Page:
The flight landed near midnight, Rossi slept fitfully aboard the plane. The landing in Changi was reminiscent of the same landing one week earlier under more optimistic circumstances. Now the arms were gone. Now the pilot was dead. The once-shining C-130 that he first inspected in Dubai was a pile of ash and wreckage on the airport in Manila. The easy money was its own liability. At least the customs officials would be more lax at this hour of the night. Tom was feeling weary from his days circumnavigating the eastern world. Only the days with Gloria were a reprieve.
The walk to the terminal was familiar, Tom recalled the weary Japanese businessman from the first flight and realized that now he was the same man, plodding down the ramps. He clenched his bag tighter and held his passport in his free hand as he approached the customs desk. Two attendants on duty, they would be busy with the amount of passengers on this flight. Two good signs.
Rossi walked quickly to the front of the group of passengers and was among the first to show his passport. The young man in the Customs uniform inspected the passport and looked sharply into Rossi's eyes and saw only a tired American.
"Sir, your last stamp is the Philippines, this plane is in from Japan, where is your stamp from Okinawa?"
Tom shrugged his shoulders and feigned confusion. "Why, I don't know. I was just flying to Okinawa with a business associate from Manila and then departed from there. Nobody in Japan asked for my passport, I didn't even leave the terminal. After my associate left, I caught the flight here."
Rossi noticed the official looking at the accumulating line behind Tom and realizing the story was plausible.
"You were with a business associate and carried no briefcase? Please open your backpack." Tom obliged and allowed the man to search the pack, apparently satisfied with his finding.
"It wasn't necessary, why do you ask?" Tom began to get angry without knowing why. "Look, I own several computer stores in the U.S. and have close ties with companies here and in Hong Kong. Now I get hassled after a long day for no reason..."
"Sir, no body is hassling you, I am simply asking questions as part of my job controlling the in-processing." The line behind Tom was long with impatient Japanese and Singaporean business suits; the partner official shot the young man a nervous look. "Do you have anything to declare?"
What a stupid question, thought Tom, after searching my only piece of baggage. "Nothing. All of my personal items are in my hotel room here."
The customs official eyed Tom, still suspicious, then quickly stamped the passport with the Singapore seal and handed it back to the American. "Have a pleasant stay in Singapore, Sir."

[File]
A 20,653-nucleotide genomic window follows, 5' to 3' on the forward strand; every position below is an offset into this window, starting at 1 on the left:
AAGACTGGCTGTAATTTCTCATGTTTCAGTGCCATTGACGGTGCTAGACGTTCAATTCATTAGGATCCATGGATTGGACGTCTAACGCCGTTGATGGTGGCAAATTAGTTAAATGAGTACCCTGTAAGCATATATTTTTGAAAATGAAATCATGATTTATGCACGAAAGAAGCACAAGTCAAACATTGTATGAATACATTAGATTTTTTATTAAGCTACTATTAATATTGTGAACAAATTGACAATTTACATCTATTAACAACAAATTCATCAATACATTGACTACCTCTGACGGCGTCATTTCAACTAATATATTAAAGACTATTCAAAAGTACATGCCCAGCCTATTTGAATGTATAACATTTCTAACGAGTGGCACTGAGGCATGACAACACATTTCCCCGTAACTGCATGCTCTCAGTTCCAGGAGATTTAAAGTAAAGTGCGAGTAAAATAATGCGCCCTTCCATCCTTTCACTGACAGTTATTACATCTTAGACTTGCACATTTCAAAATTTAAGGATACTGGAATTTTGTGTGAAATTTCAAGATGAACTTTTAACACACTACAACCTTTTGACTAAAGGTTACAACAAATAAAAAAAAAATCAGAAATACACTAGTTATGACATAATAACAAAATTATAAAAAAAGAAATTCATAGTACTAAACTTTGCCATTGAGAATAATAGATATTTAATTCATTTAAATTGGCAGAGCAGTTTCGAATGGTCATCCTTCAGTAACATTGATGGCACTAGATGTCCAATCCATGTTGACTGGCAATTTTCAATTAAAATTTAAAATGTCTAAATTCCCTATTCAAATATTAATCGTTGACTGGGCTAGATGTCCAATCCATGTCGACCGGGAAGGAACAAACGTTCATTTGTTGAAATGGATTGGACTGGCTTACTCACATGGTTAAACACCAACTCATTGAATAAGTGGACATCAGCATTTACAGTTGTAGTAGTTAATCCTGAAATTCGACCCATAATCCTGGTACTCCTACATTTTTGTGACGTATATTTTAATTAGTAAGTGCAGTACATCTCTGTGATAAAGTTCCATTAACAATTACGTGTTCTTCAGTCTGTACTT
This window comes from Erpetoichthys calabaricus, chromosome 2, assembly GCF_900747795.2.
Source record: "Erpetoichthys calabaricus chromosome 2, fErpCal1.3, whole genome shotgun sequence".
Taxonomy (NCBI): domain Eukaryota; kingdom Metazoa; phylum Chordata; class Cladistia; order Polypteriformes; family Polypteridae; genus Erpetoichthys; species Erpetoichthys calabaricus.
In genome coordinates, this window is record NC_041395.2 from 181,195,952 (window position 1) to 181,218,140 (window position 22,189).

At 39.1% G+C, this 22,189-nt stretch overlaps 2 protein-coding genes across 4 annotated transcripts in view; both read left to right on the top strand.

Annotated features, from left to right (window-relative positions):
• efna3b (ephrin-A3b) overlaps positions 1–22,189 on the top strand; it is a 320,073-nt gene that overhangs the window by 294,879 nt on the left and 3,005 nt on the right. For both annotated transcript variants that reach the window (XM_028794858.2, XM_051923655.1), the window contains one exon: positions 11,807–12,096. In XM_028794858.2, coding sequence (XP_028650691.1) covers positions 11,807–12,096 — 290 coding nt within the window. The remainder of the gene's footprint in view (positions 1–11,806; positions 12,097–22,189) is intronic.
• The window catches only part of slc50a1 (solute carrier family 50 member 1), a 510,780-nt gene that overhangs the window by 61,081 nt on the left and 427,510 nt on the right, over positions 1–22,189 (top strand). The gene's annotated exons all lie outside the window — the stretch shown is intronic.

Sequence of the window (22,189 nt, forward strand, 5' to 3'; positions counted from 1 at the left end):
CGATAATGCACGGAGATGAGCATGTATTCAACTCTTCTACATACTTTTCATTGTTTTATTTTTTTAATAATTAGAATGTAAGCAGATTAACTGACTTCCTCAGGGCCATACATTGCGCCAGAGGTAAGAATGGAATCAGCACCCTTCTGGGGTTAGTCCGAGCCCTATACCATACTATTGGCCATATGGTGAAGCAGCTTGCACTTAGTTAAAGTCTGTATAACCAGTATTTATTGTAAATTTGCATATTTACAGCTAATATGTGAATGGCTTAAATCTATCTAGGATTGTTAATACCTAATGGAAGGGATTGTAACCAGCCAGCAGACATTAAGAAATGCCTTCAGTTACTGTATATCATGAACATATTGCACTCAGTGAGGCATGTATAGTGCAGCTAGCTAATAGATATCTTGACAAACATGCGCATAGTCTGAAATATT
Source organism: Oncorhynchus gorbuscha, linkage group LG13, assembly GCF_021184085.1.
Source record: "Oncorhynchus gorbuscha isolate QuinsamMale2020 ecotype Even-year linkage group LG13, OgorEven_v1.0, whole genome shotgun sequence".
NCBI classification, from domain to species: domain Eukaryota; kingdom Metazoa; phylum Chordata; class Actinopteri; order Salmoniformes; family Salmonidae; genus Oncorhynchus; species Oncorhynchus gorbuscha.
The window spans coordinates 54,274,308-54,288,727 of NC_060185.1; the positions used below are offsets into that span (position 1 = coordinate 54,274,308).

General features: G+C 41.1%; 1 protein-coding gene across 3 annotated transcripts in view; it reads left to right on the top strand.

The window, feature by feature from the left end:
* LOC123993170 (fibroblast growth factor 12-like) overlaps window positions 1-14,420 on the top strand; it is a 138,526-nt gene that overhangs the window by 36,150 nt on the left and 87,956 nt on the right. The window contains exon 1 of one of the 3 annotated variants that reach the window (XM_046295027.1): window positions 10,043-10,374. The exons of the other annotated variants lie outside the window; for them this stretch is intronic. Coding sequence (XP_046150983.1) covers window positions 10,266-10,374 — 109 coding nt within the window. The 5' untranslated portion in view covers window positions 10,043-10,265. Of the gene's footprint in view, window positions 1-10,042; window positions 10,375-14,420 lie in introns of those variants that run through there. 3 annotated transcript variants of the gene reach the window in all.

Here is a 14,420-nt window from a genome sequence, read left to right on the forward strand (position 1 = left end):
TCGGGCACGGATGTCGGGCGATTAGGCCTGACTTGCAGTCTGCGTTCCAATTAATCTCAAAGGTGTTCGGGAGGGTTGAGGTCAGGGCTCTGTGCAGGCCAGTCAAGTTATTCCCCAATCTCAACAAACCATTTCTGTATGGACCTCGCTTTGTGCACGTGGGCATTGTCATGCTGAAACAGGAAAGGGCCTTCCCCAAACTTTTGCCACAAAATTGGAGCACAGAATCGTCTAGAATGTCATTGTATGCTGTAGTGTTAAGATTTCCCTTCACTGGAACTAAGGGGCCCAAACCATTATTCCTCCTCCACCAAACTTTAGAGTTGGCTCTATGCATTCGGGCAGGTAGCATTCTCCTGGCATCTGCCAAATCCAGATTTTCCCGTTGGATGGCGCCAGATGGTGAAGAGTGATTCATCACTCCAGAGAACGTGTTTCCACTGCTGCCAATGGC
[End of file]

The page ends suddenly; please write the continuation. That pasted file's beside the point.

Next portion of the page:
Rossi took the passport and backpack and hurried to the terminal doors, then walked quickly to the nearest cab. He awoke the cabbie by opening the door and slung his bag in before sliding into the seat. The sleepy Indian turned around. "Good Evening, Sir. Where to?"
Tom recalled the hotel from the computer seminar a few years before. "To the Novotel Orchid Inn. I only have Japanese Yen, Philippine Pesos and American Dollars."
"Very good, sir. The currency is not a problem, but I prefer the Yen." It figures, thought Tom, as the cab pulled away from the curb and motored down the Airport Boulevard and onto the East Coast Parkway.
The town was well lit, despite the early morning hours. The pale yellow of street lamps illuminated Ten- and twelve-story apartments housing hundreds of families in the Bedok New Town area. The occasional lamps from the passing ships in the distance only broke the inky blackness to the left of the highway. The wide Coast Parkway passed through the town of Katong, where golf driving ranges and tennis clubs lay silent near the shore.
The cab turned right onto Bukit Timah Road after crossing a bridge and sped onward through virtually empty lanes. The city's skyscrapers were on the left side. Within minutes, the familiar sight of the hotel jogged Tom's memory and the cab pulled into the driveway.
He was in luck, there was a vacancy. Tom paid the cabbie and checked in for two days in advance, then was shown a spacious room with a balcony overlooking the downtown area. To the right was the rolling Tanglin Hill. Tom stripped and fell into the double bed and fell quickly asleep.
11/30/2005 12:32 am
LET'S GO METS!!!
11/30/2005 9:00 am
thanxx RollMe. I stopped in and checked out your blog...liked the one about the spelling errors...(..does it make you cooler to spell wrong? I think not.)|
11/30/2005 7:39 pm
I'm still with ya...|
12/1/2005 5:17 am
still reading with great interest you sure do have a gift for writing|
love silky x
12/1/2005 9:43 pm
good to see you back...I was getting worried about you for a while. I didn't have a lot of time to comment on your latest blog...good to see you back 'in form'...
Hi Silky...I love it when you visit. I'll get time later and do more commentin'....